• No, they lost, because their foolish kid-brains refused to ingest a valuable heuristic. My mother spent considerable time trying to teach me Spanish when I was a kid; I never made much headway with it, for various reasons, but I would never have learnt English half so well if I hadn’t had the Spanish to compare it with, and see that the things monoglots take for granted are only the contrivances of human ingenuity and not the Writ of God.

      • Heh. I grew up with bits of Yiddish floating around, followed by early doses of Spanish and Latin, mostly Latin (church choir – corrupting low church Protestants for a century or so). Latin stuck, especially Latin grammar, and now German, Spanish and other things all filter through Latin grammar. Mom minored in classical Greek and Dad reads German and Spanish, and both know enough Italian to have fun in northern Italy. Sib is fluent in Spanish and went to university in Puebla, Mexico for a semester. I really, really enjoy etymology and old-school linguistics – the history of languages.

        Now I’m making up languages for my fiction and bashing myself when I find misspellings and grammar errors! *shakes head*

        • Are you familiar with Our Magnificent Bastard Tongue, by John McWhorter?

          Book Description
          Publication Date: October 27, 2009 | ISBN-10: 1592404944 | ISBN-13: 978-1592404940
          A survey of the quirks and quandaries of the English language, focusing on our strange and wonderful grammar

          Why do we say “I am reading a catalog” instead of “I read a catalog”? Why do we say “do” at all? Is the way we speak a reflection of our cultural values? Delving into these provocative topics and more, Our Magnificent Bastard Language distills hundreds of years of fascinating lore into one lively history.

          Covering such turning points as the little-known Celtic and Welsh influences on English, the impact of the Viking raids and the Norman Conquest, and the Germanic invasions that started it all during the fifth century ad, John McWhorter narrates this colorful evolution with vigor. Drawing on revolutionary genetic and linguistic research as well as a cache of remarkable trivia about the origins of English words and syntax patterns, Our Magnificent Bastard Tongue ultimately demonstrates the arbitrary, maddening nature of English— and its ironic simplicity due to its role as a streamlined lingua franca during the early formation of Britain. This is the book that language aficionados worldwide have been waiting for (and no, it’s not a sin to end a sentence with a preposition).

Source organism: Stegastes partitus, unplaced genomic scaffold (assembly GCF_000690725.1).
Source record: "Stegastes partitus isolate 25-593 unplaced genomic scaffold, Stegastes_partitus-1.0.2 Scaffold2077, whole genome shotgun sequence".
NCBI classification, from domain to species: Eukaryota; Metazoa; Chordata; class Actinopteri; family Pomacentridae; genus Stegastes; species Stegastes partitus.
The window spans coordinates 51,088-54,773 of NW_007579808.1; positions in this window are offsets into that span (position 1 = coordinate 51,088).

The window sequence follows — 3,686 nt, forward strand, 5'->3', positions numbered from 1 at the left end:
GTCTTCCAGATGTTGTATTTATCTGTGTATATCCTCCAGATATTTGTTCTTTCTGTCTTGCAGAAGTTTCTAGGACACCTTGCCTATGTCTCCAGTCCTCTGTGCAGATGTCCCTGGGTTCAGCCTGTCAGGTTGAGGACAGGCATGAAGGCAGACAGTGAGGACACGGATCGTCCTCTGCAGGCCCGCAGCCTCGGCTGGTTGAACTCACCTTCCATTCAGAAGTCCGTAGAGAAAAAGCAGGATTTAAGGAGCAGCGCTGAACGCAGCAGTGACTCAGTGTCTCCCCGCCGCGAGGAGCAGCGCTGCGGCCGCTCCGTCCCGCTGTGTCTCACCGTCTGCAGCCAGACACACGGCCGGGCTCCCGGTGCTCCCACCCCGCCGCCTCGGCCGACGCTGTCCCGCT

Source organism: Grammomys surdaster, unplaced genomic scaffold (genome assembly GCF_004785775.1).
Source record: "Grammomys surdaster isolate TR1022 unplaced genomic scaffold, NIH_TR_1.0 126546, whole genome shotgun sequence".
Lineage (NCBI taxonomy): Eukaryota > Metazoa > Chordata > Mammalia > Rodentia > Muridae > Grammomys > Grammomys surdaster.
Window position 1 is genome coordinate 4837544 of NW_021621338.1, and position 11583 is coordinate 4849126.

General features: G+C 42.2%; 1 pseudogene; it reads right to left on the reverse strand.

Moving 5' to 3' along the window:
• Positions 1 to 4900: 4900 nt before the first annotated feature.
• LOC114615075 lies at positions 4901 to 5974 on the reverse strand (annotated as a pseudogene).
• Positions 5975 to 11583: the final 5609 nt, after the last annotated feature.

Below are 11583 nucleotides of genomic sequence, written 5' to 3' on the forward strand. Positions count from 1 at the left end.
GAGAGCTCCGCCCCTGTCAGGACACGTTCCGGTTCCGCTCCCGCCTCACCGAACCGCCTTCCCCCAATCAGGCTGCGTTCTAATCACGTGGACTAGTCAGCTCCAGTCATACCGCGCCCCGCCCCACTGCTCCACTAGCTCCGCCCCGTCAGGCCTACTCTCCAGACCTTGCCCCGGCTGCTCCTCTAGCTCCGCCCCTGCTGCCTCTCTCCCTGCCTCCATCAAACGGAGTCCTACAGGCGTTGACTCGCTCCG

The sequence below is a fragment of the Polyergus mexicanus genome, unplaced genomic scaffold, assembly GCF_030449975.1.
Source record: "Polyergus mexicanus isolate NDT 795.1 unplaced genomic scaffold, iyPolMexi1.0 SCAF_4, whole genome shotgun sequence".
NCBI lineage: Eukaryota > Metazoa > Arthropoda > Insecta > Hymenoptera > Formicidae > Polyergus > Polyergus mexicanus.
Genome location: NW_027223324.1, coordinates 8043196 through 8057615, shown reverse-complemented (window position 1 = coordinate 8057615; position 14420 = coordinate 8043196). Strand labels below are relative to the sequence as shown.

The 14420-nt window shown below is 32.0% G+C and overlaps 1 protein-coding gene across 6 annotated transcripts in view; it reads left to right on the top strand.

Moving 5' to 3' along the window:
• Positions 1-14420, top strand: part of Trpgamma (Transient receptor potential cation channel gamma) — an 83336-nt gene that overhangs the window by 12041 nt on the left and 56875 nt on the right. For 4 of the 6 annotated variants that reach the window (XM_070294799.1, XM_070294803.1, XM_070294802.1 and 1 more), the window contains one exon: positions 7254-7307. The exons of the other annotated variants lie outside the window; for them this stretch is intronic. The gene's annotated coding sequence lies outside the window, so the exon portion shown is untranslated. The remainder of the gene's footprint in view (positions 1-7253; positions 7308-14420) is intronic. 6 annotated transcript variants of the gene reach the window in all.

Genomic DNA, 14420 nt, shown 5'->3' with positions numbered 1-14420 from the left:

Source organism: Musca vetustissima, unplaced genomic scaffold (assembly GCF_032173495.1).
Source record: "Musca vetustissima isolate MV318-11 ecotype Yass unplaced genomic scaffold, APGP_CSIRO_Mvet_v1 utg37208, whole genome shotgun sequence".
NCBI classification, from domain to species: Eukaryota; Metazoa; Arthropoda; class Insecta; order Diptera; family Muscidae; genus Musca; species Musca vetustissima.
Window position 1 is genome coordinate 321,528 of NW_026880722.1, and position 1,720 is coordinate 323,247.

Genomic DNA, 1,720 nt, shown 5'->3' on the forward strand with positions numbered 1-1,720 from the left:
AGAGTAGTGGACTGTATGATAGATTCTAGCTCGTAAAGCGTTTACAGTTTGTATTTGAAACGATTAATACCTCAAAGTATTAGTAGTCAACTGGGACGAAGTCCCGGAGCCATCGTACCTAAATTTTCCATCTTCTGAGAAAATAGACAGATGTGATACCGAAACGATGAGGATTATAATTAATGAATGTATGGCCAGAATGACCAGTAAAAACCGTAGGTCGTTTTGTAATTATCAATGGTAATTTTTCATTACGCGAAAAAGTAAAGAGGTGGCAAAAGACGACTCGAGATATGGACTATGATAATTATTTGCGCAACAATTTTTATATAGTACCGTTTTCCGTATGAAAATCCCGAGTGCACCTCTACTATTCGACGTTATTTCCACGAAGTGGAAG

(per Amazon)

          This is a rare situation where I recommend the audio book over the dead tree or electronic versions, for reasons that should not need explanation.

          • Oh my. That looks delightful. I shall have to investigate 🙂 I’ll have to see if I can find a bio on the author as well – my family knows a few McWhorters down in this neck of the woods, and while I don’t know that any of them write, I don’t think its all that common a surname either.

              John Hamilton McWhorter V (born 1965) is an American linguist and political commentator. He is the author of a number of books on language and on race relations. His research specialties are how creole languages form and how language grammars change as the result of sociohistorical phenomena.

              Early life
              McWhorter was born and raised in Philadelphia. He attended Friends Select School in Philadelphia, and after tenth grade was accepted to Simon’s Rock College, where he earned an A.A. degree. Later, he attended Rutgers University and received a B.A. in French in 1985. He received a master’s degree in American Studies from New York University and a Ph.D. in linguistics in 1993 from Stanford University.

            • McWhorters in Texas? That’s my maiden name.Could be relatives of mine, my Dad was born in Amarillo, his little brother in Houston, IIRC.

              • I’ll have to ask about Amarillo and Houston. The ones we know are in the Dallas area (or, at least, were in my childhood. They may have scattered to the winds since).

          • ppaulshoward

            Nice, it’s now on my “after LibertyCon To-Be-Purchased” list.

          • I just downloaded it to Kindle for pc. It’s a bit expensive but hey, it might be worth it…